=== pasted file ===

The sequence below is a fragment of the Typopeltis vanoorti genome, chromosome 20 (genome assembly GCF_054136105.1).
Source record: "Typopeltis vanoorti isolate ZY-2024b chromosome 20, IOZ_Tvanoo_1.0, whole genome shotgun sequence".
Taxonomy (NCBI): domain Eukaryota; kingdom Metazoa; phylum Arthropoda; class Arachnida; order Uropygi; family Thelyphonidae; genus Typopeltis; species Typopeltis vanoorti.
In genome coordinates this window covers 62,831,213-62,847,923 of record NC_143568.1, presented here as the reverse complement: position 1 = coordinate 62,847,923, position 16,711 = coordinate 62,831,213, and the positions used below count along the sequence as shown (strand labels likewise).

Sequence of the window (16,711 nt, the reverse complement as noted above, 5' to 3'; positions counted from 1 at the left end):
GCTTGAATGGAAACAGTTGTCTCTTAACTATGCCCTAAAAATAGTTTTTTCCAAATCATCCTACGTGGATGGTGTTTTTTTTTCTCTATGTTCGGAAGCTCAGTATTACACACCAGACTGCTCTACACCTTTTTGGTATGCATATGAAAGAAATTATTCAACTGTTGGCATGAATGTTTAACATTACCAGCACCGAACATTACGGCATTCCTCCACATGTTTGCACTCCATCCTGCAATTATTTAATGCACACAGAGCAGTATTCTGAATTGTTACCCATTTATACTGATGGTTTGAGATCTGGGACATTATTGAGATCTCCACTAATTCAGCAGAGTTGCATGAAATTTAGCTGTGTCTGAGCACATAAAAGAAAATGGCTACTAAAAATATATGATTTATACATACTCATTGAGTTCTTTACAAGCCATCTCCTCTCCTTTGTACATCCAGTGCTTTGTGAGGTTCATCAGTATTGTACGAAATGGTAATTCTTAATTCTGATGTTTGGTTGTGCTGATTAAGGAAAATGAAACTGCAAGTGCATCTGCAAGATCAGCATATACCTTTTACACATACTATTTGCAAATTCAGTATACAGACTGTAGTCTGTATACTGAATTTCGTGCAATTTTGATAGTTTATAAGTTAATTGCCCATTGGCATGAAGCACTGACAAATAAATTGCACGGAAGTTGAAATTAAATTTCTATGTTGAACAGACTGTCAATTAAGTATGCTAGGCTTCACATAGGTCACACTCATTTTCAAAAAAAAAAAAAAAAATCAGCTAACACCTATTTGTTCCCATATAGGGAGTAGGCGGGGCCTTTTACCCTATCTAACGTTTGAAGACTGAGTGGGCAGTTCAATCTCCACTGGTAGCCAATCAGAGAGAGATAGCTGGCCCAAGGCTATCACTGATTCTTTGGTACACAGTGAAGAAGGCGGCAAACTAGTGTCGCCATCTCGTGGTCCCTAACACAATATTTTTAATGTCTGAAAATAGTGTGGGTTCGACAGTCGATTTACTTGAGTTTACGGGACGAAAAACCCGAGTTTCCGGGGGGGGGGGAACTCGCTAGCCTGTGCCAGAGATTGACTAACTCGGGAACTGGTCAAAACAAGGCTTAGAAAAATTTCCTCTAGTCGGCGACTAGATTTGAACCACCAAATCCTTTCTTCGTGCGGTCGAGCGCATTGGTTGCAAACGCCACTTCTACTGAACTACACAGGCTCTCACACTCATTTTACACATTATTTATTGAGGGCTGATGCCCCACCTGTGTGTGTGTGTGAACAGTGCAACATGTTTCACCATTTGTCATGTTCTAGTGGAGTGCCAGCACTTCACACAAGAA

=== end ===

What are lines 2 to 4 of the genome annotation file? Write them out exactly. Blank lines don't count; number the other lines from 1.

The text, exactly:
Source record: "Typopeltis vanoorti isolate ZY-2024b chromosome 20, IOZ_Tvanoo_1.0, whole genome shotgun sequence".
Taxonomy (NCBI): domain Eukaryota; kingdom Metazoa; phylum Arthropoda; class Arachnida; order Uropygi; family Thelyphonidae; genus Typopeltis; species Typopeltis vanoorti.
In genome coordinates this window covers 62,831,213-62,847,923 of record NC_143568.1, presented here as the reverse complement: position 1 = coordinate 62,847,923, position 16,711 = coordinate 62,831,213, and the positions used below count along the sequence as shown (strand labels likewise).